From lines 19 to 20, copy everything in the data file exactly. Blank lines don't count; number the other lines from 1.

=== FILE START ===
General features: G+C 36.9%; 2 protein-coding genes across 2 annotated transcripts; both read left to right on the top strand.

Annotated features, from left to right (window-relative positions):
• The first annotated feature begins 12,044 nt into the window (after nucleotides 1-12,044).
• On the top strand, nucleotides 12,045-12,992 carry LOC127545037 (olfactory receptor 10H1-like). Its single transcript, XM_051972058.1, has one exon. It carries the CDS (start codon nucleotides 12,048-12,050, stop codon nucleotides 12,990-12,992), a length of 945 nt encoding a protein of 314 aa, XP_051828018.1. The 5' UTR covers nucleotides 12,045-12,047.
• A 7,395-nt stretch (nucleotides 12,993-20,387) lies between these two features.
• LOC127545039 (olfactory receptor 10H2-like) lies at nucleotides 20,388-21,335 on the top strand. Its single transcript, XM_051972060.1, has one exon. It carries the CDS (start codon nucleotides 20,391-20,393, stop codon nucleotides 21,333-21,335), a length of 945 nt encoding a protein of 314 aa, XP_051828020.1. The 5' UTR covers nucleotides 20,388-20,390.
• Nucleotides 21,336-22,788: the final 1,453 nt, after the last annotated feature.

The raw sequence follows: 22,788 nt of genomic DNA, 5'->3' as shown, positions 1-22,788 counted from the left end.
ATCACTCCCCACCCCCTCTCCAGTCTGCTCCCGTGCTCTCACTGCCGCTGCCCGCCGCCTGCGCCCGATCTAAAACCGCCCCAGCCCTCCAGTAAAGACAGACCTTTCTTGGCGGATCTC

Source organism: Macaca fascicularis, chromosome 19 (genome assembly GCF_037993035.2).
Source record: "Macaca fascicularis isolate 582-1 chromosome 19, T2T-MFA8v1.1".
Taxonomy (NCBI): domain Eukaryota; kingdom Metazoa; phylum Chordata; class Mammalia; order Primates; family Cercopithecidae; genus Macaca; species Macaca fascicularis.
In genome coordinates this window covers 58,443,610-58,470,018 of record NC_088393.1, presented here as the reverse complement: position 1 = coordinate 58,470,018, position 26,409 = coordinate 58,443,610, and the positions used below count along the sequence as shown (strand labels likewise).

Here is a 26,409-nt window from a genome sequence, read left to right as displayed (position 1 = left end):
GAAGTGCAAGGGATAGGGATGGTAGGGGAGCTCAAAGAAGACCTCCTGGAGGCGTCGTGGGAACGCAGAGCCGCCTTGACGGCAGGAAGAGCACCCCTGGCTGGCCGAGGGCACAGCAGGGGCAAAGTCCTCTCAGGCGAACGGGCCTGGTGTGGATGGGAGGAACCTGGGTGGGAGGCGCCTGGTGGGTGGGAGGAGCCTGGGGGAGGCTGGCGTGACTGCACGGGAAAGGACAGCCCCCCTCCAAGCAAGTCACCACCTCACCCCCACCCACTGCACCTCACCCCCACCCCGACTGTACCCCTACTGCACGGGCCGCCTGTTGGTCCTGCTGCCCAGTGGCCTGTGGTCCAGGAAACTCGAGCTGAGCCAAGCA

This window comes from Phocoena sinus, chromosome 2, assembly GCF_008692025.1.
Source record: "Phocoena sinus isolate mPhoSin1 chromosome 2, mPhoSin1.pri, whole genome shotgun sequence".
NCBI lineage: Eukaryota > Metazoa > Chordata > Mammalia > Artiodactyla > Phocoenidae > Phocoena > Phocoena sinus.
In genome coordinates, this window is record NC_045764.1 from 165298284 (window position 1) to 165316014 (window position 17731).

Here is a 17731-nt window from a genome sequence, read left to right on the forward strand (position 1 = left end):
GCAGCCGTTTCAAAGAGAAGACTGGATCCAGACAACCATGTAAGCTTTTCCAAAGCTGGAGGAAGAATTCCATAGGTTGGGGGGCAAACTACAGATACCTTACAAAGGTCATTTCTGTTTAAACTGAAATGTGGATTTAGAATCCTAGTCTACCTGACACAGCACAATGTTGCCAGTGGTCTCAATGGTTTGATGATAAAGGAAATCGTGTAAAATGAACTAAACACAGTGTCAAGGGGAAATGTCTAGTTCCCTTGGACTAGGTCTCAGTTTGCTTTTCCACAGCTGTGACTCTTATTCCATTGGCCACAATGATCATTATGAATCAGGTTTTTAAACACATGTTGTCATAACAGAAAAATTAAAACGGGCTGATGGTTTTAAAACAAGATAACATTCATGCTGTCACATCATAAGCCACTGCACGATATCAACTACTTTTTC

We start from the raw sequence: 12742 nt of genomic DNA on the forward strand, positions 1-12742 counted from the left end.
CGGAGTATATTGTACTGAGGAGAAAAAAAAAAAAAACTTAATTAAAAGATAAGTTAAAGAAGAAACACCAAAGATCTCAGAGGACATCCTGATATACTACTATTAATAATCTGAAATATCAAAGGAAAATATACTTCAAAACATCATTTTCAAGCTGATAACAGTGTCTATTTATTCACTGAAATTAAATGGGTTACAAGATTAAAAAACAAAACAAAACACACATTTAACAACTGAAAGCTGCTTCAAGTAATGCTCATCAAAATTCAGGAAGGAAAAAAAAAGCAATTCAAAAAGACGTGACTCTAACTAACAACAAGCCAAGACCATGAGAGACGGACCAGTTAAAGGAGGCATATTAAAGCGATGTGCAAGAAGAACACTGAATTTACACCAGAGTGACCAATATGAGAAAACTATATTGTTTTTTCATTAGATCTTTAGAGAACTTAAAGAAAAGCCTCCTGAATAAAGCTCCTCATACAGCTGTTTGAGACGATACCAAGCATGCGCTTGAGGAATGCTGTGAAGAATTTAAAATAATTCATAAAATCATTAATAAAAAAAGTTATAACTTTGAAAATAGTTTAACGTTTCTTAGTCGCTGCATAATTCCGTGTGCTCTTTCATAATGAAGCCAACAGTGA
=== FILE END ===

In genome coordinates, this window is record NC_045764.1 from 165298284 (window position 1) to 165316014 (window position 17731).

Here is a 17731-nt window from a genome sequence, read left to right on the forward strand (position 1 = left end):